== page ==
Innuendo – The main suspect’s marriage is on the rocks. She flirts with her friend’s gardener. At the end, she pulls her act together and her and her husband try to save their marriage. There are a few other affairs mentioned that get kinda tangled. The author keeps the details off the page so we know what’s going on, but not in detail. Also, there are rumors of affairs that turn out to be unfounded.

Conclusion –

I love bookstores in general, so finding a fun cozy mystery series set in a bookshop was a nice find. Plus, I read just about anything related to Sherlock Holmes. 😉 Overall, I like this series. Certain ones I like better then others, but it’s nice that the author keeps it relatively clean. Reading this book, has made me want to visit the New England area! It sounds so picturesque.

Up next – I’ll be finishing up Hood. I kinda put it on the back burner while I finished The Count of Monte Cristo.

How about you? Do you like cozy mysteries? What’s your favorite?

Anna

Review for Caraval

Caraval by Stephanie Garber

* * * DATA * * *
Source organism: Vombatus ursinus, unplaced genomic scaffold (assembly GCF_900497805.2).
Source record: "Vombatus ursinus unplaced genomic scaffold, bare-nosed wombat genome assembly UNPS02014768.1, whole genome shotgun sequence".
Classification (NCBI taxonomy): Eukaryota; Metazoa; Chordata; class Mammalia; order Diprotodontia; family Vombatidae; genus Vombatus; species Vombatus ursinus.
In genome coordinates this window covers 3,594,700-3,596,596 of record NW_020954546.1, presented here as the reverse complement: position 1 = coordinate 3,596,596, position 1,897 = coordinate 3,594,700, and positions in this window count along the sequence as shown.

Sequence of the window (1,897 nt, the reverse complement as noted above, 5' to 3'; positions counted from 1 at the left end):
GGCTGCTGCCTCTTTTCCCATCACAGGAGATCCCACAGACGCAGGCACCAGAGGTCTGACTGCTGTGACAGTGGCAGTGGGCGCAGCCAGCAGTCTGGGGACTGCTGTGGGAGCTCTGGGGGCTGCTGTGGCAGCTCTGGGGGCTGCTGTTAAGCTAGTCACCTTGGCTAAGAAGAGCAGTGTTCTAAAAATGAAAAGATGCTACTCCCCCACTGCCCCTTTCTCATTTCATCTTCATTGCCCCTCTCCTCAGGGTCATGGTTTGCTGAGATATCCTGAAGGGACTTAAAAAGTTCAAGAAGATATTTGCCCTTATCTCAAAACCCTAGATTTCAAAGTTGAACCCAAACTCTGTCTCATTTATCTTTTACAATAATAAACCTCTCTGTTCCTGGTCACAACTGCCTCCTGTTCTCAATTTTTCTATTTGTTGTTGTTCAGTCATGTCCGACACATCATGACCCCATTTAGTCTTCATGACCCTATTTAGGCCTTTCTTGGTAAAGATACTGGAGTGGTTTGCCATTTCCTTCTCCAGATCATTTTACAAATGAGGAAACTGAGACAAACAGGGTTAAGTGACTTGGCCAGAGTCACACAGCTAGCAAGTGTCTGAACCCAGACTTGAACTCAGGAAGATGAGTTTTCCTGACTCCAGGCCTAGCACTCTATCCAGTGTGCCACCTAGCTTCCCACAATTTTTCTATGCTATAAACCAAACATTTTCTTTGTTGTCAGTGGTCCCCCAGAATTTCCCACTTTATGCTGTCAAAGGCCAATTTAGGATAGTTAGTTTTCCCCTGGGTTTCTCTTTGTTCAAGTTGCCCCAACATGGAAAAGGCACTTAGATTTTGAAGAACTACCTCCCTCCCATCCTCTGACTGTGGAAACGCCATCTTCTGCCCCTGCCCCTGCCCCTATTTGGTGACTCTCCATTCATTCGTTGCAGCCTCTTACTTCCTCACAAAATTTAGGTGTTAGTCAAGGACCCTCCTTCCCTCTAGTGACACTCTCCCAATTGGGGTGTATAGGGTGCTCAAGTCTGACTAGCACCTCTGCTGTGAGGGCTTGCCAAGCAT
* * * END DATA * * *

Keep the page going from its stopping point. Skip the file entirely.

Genre – Fantasy, Science Fiction, Young Adult

Series – 1st book in the Caraval series

Rating – PG-13 for fantasy violence and innuendo

Synopsis –

Scarlet and Tella have lived on their tiny island of Trisda for their whole lives due to their father’s strict rules. Scarlet is preparing for her marriage to a count, meanwhile Tella has created a scheme to escape their island for good. Scarlet is abhorred at the thought of leaving, yet with a sailor’s help, Tella’s plan works and they arrive in time for Legend’s Caraval, a wonderful game lasting 5 nights where dreams and fantasies seem to come alive. Upon arrival, the sisters are separated. Scarlet makes it her goal to win the game and save her sister, but the game becomes very real, very fast. Will Scarlet be able to tell what is real or become lost in the land of fantasy?

My Thoughts –

Well, mid-January I kinda hit a reading slump. I’ve started some longer books like The Count of Monte Cristo and Hood which has slowed me down. Not to say that I’m not enjoying these books, but it takes a good amount time to sit and become enthralled with these stories. So, I decided to try a new book and was pleasantly surprised.

I had never heard of Caraval or Stephanie Garber before reading this book. It started a bit slow as I stepped into this mysterious world. Garber has a way of sweeping you off your feet with glittering descriptions and dazzling characters that felt just a bit like The Phantom of the Opera with a secret villain/hero who invisibly pulls the strings expertly. I enjoyed the whole mystery surrounding Legend and Scarlet’s Nana.